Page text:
School supplies that teachers acquire for students
Tips for Teachers and Classroom Resources

10 Supplies Teachers Can’t Live Without

By Ashley Previte

The smell of a fresh new notebook. The satisfying glide of a new gel pen. You know you’re a school supply junkie. And it’s okay — we’re in the same boat.

Here’s a list of the 10 ultimate supplies teachers should never live without!

1. Sticky notes — all colors shapes and sizes

What can’t teachers do with these self-sticking, little wonders? Write on them, print on them, stick them here, stick them there. Endless possibilities. Endless. 

2. Clipboards

Like little portable desks, every teacher needs their own collection of clipboards. Group work, flexible seating, and math centers flourish as kids can write their answers without the need of their desk — or making those irritating holes with their pencils. 

3. Dry erase markers

Whiteboards demand them, but dry erase markers can be used all throughout the classroom as well. Combined with mini-boards or whiteboard tape, students can practice their skills. Teachers can write notices on the windows of their classroom doors. Notes of encouragement and inspiration can be written on student desks during that hectic testing season. Any nonporous surface that needs your attention can benefit from these erasable dreams. So write on!

4. Clorox wipes

Okay, so technically you’re probably not supposed to have these, but most of you do. And why wouldn’t you? Germs can be anywhere…and everywhere. And these handy little germ killers are great for lunchtime, snack time, or that messy milk spill on the table.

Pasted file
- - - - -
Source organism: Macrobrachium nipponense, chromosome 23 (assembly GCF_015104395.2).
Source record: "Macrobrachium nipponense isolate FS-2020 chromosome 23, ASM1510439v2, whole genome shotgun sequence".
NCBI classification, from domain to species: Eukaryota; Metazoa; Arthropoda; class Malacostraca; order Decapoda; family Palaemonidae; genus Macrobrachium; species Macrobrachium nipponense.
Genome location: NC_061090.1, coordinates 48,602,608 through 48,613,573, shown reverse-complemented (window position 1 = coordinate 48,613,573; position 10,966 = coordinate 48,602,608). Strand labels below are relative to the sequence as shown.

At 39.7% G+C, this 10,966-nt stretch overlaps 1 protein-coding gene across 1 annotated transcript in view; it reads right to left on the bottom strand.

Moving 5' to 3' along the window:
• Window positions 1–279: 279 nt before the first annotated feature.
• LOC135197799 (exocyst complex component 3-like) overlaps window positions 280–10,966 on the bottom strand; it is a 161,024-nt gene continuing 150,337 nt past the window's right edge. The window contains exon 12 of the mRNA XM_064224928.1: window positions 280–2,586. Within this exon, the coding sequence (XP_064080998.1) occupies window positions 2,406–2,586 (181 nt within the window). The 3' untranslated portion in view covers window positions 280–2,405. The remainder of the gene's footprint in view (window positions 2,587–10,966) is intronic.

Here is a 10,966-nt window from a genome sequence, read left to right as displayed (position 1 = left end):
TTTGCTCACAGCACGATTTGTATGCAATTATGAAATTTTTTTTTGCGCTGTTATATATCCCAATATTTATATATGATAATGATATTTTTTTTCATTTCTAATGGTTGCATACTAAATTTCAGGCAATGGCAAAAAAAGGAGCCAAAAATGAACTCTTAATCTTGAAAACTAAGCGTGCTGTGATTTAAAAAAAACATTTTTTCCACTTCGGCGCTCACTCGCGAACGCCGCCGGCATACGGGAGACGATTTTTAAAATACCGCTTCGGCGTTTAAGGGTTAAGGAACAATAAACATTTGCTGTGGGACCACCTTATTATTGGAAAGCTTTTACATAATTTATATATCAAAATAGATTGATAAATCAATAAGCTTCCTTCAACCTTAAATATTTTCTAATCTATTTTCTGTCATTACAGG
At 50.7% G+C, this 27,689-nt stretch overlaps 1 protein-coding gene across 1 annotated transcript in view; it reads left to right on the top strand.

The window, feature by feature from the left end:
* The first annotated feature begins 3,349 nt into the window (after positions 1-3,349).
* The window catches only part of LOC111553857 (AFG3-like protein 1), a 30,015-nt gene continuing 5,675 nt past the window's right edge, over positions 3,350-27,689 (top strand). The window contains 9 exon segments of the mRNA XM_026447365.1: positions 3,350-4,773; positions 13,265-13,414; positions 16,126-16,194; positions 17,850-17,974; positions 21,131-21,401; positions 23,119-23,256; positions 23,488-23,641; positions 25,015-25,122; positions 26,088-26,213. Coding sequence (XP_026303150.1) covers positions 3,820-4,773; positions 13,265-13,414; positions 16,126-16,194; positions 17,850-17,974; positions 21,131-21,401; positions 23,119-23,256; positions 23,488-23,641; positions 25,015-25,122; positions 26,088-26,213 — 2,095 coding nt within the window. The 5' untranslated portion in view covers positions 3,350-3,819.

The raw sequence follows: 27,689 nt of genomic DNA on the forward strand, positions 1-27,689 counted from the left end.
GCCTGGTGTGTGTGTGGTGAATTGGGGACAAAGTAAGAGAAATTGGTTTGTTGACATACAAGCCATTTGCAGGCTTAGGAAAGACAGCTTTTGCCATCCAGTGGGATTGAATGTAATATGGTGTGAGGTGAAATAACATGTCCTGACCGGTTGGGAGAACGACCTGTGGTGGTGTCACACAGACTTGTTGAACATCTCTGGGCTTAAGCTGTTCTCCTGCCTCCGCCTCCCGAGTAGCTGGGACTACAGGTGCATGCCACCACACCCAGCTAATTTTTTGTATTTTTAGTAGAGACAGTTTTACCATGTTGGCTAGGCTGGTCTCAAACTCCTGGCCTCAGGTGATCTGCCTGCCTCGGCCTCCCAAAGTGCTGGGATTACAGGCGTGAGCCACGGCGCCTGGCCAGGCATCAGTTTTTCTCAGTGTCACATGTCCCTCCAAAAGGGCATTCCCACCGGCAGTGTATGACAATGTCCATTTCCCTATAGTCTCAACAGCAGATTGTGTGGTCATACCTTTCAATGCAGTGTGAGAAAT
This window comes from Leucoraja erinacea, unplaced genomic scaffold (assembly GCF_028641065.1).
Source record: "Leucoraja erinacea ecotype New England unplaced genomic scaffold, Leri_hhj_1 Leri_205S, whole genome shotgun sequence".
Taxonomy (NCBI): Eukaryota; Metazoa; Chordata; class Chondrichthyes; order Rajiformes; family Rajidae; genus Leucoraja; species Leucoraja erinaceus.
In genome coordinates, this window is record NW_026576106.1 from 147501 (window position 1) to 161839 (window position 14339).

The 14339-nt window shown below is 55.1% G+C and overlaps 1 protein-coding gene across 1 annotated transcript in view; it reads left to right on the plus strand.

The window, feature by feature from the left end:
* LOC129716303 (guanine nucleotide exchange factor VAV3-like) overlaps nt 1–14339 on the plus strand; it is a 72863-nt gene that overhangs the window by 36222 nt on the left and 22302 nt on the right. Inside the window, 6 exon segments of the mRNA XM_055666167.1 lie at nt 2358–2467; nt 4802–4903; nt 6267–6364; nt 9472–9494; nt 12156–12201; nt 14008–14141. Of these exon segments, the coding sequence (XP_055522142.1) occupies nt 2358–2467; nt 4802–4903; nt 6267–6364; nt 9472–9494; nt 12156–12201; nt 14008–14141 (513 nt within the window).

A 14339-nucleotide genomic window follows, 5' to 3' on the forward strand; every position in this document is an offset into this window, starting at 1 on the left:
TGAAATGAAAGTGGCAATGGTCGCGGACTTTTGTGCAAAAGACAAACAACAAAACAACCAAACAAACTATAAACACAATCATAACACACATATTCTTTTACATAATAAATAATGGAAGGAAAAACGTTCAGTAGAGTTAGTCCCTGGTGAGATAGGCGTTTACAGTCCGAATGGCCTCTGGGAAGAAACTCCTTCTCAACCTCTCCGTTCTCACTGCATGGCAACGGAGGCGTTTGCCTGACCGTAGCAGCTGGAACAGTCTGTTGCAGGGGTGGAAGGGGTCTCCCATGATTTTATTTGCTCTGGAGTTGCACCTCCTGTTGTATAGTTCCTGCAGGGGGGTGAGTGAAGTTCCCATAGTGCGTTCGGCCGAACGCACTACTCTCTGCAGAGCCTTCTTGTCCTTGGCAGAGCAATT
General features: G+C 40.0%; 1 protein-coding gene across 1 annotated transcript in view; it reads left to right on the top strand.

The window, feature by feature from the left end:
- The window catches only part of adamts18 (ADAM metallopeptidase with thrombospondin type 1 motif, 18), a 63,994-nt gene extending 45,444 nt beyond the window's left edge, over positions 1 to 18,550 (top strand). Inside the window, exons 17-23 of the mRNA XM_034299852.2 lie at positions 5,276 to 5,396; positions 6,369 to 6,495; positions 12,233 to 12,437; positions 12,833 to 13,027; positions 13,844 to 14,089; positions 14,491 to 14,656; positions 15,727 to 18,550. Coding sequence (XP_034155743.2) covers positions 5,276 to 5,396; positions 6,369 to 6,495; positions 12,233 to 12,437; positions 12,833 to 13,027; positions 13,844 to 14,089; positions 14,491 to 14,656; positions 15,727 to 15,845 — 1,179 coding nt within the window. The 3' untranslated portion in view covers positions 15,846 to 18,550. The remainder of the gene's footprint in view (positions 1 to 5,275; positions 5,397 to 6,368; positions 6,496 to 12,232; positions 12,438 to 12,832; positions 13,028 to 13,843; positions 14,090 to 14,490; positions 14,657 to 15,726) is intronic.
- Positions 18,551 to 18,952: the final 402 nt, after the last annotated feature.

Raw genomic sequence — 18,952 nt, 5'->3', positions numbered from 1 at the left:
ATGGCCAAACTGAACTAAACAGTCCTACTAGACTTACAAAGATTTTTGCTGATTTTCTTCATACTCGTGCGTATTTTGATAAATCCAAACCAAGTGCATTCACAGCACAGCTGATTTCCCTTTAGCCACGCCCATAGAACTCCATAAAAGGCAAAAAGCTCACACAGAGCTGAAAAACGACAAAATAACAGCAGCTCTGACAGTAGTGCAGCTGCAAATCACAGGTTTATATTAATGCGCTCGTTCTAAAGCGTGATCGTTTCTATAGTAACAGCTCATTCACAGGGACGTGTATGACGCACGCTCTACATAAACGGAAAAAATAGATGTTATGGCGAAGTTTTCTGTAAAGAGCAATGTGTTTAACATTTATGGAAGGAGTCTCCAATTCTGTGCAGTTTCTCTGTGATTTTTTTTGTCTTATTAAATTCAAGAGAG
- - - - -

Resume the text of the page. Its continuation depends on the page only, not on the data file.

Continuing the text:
5. Washi tape

Add color and flair to your classroom with washi tape. Use the patterns and polka dots to decorate pencil holders, binder clips, and dreary filing cabinets. Use multiple colors to differentiate group sticks. Coordinate supplies, folders, and bins for easy cleanup. Colorful and fun, washi tape is a great way to make organization pretty.

6. Address labels

Not everyone gets a fancy label maker, and you know what — not everyone needs one! Use simple address labels to proudly announce your ownership of books, clarify the contents of that bin or binder, and label homework trays. 

7. Adhesive velcro

In the 1940s, George de Mestral invented velcro — and thank goodness he did. Its uses expand far beyond the replacement of shoelaces. Velcro with adhesive backing provides countless opportunities for teachers to organize and manage their classrooms. Use velcro strips to stick dry erase markers to the whiteboard — making them easy to find and harder for little ones to grab. Use them for matching games, spelling activities, and more! 

8. A wireless doorbell

With changeable chimes, you’ll be able to give direction while saving your voice. Use this to signal students to quiet down, move to the next task, or line up for specials. Relatively inexpensive, you’ll find it invaluable. 

9. Salt and pepper shakers for glitter

Custodians around the world swear that glitter was invented by the devil. Help their sanity, as well as your own, by streamlining the glitter process. Using a few different salt and pepper shakers allows students to craft with sparkle and pizzaz while keeping the mess to a minimum. 

10. Colored pens

Gone are the days of marking mistakes only in red ink. Now it’s about purple and pink, green, and orange. Use the rainbow to assess your student work. Color code your grading: grammar mistakes in pink, spelling in purple, structure errors in blue. Grade beyond that fearful red check. Make it fun!

So go ahead and cruise those school supply aisles and don’t be afraid to fill your shopping baskets with those much needed — and wanted — teacher supplies. Because really: Sorry, not sorry. 

Ashley is an award-winning copywriter and content expert with more than a decade of proven results for national and local clients. From brainstorming high-end conceptual content to styling sentences that engage and convert, she’s got a knack for shattering the status quo. When she’s not in full-on writing mode, she’s hanging out with her rascal of a puppy and discussing the plausibility of unicorns with her 8-year-old daughter.

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